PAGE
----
As much as I loved to drive out and allow people the experience of diving into her waters, the aspect of having to turn around and come back each day weighed on me. If only I could drop those passengers off and stay out all night, I thought. I wanted to go further. Deeper into the unknown. Finally, that opportunity came as the The Wild Dolphin Project was seeking out a first mate. This was my chance to really cut lines and stay out at sea. Experience her beauty in none other than the captivating setting of pristine Bahamian waters. I would be at sea all day and lay between her and the stars at night. I would come out onto the deck in the morning to see her there waiting for me. Calm and awake, ready for more time together. I would get to eat my meals with her at my side, feel her splashes against the hull at night and be constantly reminded that she would always be there.
In what felt like a time warp, I was off sailing towards West End, our entry point into the Bahamas. The most commonly asked question I got from my first trip was did it live up to my expectations. I thought about this a lot and I determined I had gone there without any expectations. This would be a new environment, aboard a new boat, working with new people on new tasks and immersed in a nearly erratic and new way of life. It was not hard for me to adapt to this way of life, of course, but it was still something I could not come to terms with until I had gone and done it.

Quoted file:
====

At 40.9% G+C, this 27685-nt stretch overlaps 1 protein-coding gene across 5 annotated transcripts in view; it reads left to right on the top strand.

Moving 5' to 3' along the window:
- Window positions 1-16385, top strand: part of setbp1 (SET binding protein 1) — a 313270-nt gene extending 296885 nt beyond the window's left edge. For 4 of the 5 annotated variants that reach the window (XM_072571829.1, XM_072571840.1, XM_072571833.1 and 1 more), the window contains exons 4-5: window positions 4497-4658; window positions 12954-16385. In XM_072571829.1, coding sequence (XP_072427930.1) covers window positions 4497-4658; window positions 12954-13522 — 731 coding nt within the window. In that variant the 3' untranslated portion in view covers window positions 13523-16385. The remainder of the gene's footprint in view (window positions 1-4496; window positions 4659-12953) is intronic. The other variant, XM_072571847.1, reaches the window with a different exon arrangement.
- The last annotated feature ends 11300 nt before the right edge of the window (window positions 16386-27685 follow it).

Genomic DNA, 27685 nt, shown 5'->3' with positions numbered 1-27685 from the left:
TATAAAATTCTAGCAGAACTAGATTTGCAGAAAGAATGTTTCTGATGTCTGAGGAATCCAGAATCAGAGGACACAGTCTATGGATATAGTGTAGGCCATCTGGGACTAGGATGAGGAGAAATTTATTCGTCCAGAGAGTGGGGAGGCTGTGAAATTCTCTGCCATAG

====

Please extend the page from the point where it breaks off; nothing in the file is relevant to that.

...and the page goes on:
At customs I ran into one of the captains I remember from my boat cleaning days. He was a ragged sort, always living on the edge and drove one of the then fastest sport fishes, named Inlet Magic. He remembered me and we chatted a bit, but we were short on time and had to motor on. I wondered who else I'd be seeing out there..
That night we set the anchor down on a particular cay we use for cover. The next morning we made a sixty mile run out along the bank. The spot's bottom topography is that of pristine white sands that, through the water, reflects a gentle green glow upon the clouds. The community of Atlantic spotted dolphins (spotteds) that existed on this bank are the primary focus of The Project's research. With this being the 34th season of observing the dolphins in their local area, Dr. Denise Herzing and her team of researchers, interns and volunteers have documented four generations of spotteds.
However, due to a potential fish collapse a few years back (changes in oceanographic conditions), the community left those hallowed grounds, risked traveling through deep water and migrated themselves about 100 miles away.